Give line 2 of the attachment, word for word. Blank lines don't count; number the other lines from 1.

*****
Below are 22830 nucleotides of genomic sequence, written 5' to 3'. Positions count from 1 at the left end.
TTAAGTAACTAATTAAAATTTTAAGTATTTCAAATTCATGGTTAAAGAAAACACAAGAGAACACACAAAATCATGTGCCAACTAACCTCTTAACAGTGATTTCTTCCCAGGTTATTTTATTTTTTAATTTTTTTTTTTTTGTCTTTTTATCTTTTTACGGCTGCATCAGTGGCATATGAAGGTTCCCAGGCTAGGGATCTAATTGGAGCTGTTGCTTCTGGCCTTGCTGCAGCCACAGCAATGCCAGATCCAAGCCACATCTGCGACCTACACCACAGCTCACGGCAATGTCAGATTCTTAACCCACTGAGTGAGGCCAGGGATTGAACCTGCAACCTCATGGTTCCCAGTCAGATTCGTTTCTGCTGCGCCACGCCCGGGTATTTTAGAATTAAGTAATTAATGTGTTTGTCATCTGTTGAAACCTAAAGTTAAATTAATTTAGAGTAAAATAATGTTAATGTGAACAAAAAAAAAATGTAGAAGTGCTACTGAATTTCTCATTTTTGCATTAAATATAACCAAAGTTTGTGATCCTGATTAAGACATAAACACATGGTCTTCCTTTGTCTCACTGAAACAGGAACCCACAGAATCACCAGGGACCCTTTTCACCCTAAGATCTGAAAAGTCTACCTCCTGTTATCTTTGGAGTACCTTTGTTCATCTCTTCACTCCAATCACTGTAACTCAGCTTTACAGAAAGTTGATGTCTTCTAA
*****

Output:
TTAAGTAACTAATTAAAATTTTAAGTATTTCAAATTCATGGTTAAAGAAAACACAAGAGAACACACAAAATCATGTGCCAACTAACCTCTTAACAGTGATTTCTTCCCAGGTTATTTTATTTTTTAATTTTTTTTTTTTTGTCTTTTTATCTTTTTACGGCTGCATCAGTGGCATATGAAGGTTCCCAGGCTAGGGATCTAATTGGAGCTGTTGCTTCTGGCCTTGCTGCAGCCACAGCAATGCCAGATCCAAGCCACATCTGCGACCTACACCACAGCTCACGGCAATGTCAGATTCTTAACCCACTGAGTGAGGCCAGGGATTGAACCTGCAACCTCATGGTTCCCAGTCAGATTCGTTTCTGCTGCGCCACGCCCGGGTATTTTAGAATTAAGTAATTAATGTGTTTGTCATCTGTTGAAACCTAAAGTTAAATTAATTTAGAGTAAAATAATGTTAATGTGAACAAAAAAAAAATGTAGAAGTGCTACTGAATTTCTCATTTTTGCATTAAATATAACCAAAGTTTGTGATCCTGATTAAGACATAAACACATGGTCTTCCTTTGTCTCACTGAAACAGGAACCCACAGAATCACCAGGGACCCTTTTCACCCTAAGATCTGAAAAGTCTACCTCCTGTTATCTTTGGAGTACCTTTGTTCATCTCTTCACTCCAATCACTGTAACTCAGCTTTACAGAAAGTTGATGTCTTCTAA